In this phase, exercises follow patterns of more fitness-based, closed-chain strength. Examples are squats, lunges, step-ups, push-ups, rows and torso exercises. The squats train for jumping, landing and “cutting” patterns necessary for maneuvering on trail terrain. The lunging actions train for deceleration patterns, necessary for descents as well as for quickness and agility when
negotiating tricky terrain. The contralateral actions of knee drive and thigh extension in the step-ups train acceleration and climbing patterns.

Pushing patterns aid in recovery from out-of-control moments such as running into trees (yes, this happens regularly!). Rowing or pulling patterns train for steep ascents on which runners have to virtually climb over the terrain (or pull themselves up after a spill). And because the torso is the foundation in which the roots of upper- and lower-body strength are planted, simultaneously strengthening this area in conjunction with the rest of the body (core-dinated athletic strength) augments strength and power. The torso also acts as a force transfer station, increasing the efficiency and transferability of upper- and lower-body power into movement.
In Phase I, torso activation patterns are fairly basic, including exercises such as crunches, stability ball roll-outs, side bends, back extensions, dead bugs, etc., and provide baseline torso strength on which to build “core-dination.”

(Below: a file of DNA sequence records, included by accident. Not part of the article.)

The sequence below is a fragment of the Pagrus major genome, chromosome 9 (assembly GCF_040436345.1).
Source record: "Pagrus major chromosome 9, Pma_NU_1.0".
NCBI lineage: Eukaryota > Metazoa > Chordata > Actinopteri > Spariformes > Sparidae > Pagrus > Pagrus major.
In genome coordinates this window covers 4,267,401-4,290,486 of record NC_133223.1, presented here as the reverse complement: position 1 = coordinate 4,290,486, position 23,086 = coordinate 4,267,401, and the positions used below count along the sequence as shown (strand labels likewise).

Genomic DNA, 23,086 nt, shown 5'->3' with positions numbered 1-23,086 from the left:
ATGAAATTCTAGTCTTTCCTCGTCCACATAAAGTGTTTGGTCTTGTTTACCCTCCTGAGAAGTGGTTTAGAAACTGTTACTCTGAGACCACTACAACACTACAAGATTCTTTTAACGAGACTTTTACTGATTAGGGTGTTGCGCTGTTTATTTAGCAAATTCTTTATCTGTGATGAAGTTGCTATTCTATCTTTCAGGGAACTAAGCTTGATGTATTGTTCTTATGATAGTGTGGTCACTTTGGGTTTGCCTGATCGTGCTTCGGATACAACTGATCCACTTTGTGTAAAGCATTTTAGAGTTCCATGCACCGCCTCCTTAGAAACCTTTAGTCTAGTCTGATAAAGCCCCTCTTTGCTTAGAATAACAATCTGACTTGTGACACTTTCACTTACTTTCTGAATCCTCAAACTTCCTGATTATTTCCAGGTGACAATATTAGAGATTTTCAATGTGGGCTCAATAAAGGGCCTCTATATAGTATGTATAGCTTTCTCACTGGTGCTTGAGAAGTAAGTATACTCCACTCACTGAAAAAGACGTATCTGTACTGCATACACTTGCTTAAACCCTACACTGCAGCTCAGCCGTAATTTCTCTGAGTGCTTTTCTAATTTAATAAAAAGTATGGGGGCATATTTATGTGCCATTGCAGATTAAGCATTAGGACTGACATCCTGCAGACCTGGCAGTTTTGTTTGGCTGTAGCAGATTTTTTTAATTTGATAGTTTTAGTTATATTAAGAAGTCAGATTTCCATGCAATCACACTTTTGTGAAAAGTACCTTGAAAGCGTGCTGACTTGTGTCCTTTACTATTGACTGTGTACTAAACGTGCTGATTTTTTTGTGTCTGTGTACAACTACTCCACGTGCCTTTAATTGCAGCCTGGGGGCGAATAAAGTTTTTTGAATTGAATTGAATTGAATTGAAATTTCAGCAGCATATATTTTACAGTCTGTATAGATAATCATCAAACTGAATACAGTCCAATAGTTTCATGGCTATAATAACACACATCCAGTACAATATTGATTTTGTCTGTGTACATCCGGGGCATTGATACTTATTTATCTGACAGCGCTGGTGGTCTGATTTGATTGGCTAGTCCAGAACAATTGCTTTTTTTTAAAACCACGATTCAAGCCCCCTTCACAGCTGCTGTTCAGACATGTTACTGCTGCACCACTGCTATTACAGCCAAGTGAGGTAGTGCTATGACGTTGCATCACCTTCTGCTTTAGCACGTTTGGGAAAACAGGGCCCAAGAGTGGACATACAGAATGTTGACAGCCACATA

The next phase of training, preseason, is the longest and most progressive. Integrate core-dinated strength by combining upper- and lower-body strength exercises such as squats and cable rows, lunges and push-presses, walking lunges and wood chops. Now is also a good time to incorporate more stability training, so haul out the balance boards, BOSU trainers and stability balls. Have clients do squats and lunges on BOSUs or balance boards, and use a combination of stability balls, BOSUs and balance boards for push-ups and lunges. Initially, your clients may feel awkward and get frustrated by their lack of “ability with stability,” so you might want to incorporate these “new” exercises gradually. Modify movement patterns so the exercises begin to look more like running.

The most exciting and rewarding phase of training—in-season—is when your role as trainer and strength coach becomes more hands-on. This is when you and your clients will truly begin to see these results from their training:

  • Run times (for the same routes) begin to get faster.